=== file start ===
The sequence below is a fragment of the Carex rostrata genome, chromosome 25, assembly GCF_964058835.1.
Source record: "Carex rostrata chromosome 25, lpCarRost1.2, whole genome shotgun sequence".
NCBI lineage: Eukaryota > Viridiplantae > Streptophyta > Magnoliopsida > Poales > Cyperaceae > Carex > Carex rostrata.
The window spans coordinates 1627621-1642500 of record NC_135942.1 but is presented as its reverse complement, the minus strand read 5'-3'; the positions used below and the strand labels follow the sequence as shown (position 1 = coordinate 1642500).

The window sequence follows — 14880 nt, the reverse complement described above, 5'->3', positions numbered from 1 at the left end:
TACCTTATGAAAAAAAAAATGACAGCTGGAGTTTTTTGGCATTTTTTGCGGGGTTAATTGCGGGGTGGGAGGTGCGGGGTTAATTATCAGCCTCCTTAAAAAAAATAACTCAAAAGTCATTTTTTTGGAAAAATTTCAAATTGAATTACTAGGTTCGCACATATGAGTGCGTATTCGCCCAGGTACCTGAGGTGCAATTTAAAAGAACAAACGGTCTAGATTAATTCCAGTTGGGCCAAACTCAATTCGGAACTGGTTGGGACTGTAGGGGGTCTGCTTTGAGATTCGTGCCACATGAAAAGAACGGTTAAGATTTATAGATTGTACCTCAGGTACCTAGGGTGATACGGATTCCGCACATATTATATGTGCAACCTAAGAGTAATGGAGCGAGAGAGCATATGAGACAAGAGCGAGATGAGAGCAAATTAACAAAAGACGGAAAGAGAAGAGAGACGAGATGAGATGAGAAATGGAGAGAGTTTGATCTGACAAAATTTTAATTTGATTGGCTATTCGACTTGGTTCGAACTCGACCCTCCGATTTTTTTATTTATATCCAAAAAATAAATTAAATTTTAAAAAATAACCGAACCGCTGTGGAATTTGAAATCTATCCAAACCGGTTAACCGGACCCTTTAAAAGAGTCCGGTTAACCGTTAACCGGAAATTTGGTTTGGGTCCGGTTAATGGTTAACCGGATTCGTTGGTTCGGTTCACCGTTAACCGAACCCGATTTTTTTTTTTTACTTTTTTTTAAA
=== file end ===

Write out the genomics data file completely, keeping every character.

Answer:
The sequence below is a fragment of the Carex rostrata genome, chromosome 25, assembly GCF_964058835.1.
Source record: "Carex rostrata chromosome 25, lpCarRost1.2, whole genome shotgun sequence".
NCBI lineage: Eukaryota > Viridiplantae > Streptophyta > Magnoliopsida > Poales > Cyperaceae > Carex > Carex rostrata.
The window spans coordinates 1627621-1642500 of record NC_135942.1 but is presented as its reverse complement, the minus strand read 5'-3'; the positions used below and the strand labels follow the sequence as shown (position 1 = coordinate 1642500).

The window sequence follows — 14880 nt, the reverse complement described above, 5'->3', positions numbered from 1 at the left end:
TACCTTATGAAAAAAAAAATGACAGCTGGAGTTTTTTGGCATTTTTTGCGGGGTTAATTGCGGGGTGGGAGGTGCGGGGTTAATTATCAGCCTCCTTAAAAAAAATAACTCAAAAGTCATTTTTTTGGAAAAATTTCAAATTGAATTACTAGGTTCGCACATATGAGTGCGTATTCGCCCAGGTACCTGAGGTGCAATTTAAAAGAACAAACGGTCTAGATTAATTCCAGTTGGGCCAAACTCAATTCGGAACTGGTTGGGACTGTAGGGGGTCTGCTTTGAGATTCGTGCCACATGAAAAGAACGGTTAAGATTTATAGATTGTACCTCAGGTACCTAGGGTGATACGGATTCCGCACATATTATATGTGCAACCTAAGAGTAATGGAGCGAGAGAGCATATGAGACAAGAGCGAGATGAGAGCAAATTAACAAAAGACGGAAAGAGAAGAGAGACGAGATGAGATGAGAAATGGAGAGAGTTTGATCTGACAAAATTTTAATTTGATTGGCTATTCGACTTGGTTCGAACTCGACCCTCCGATTTTTTTATTTATATCCAAAAAATAAATTAAATTTTAAAAAATAACCGAACCGCTGTGGAATTTGAAATCTATCCAAACCGGTTAACCGGACCCTTTAAAAGAGTCCGGTTAACCGTTAACCGGAAATTTGGTTTGGGTCCGGTTAATGGTTAACCGGATTCGTTGGTTCGGTTCACCGTTAACCGAACCCGATTTTTTTTTTTTACTTTTTTTTAAA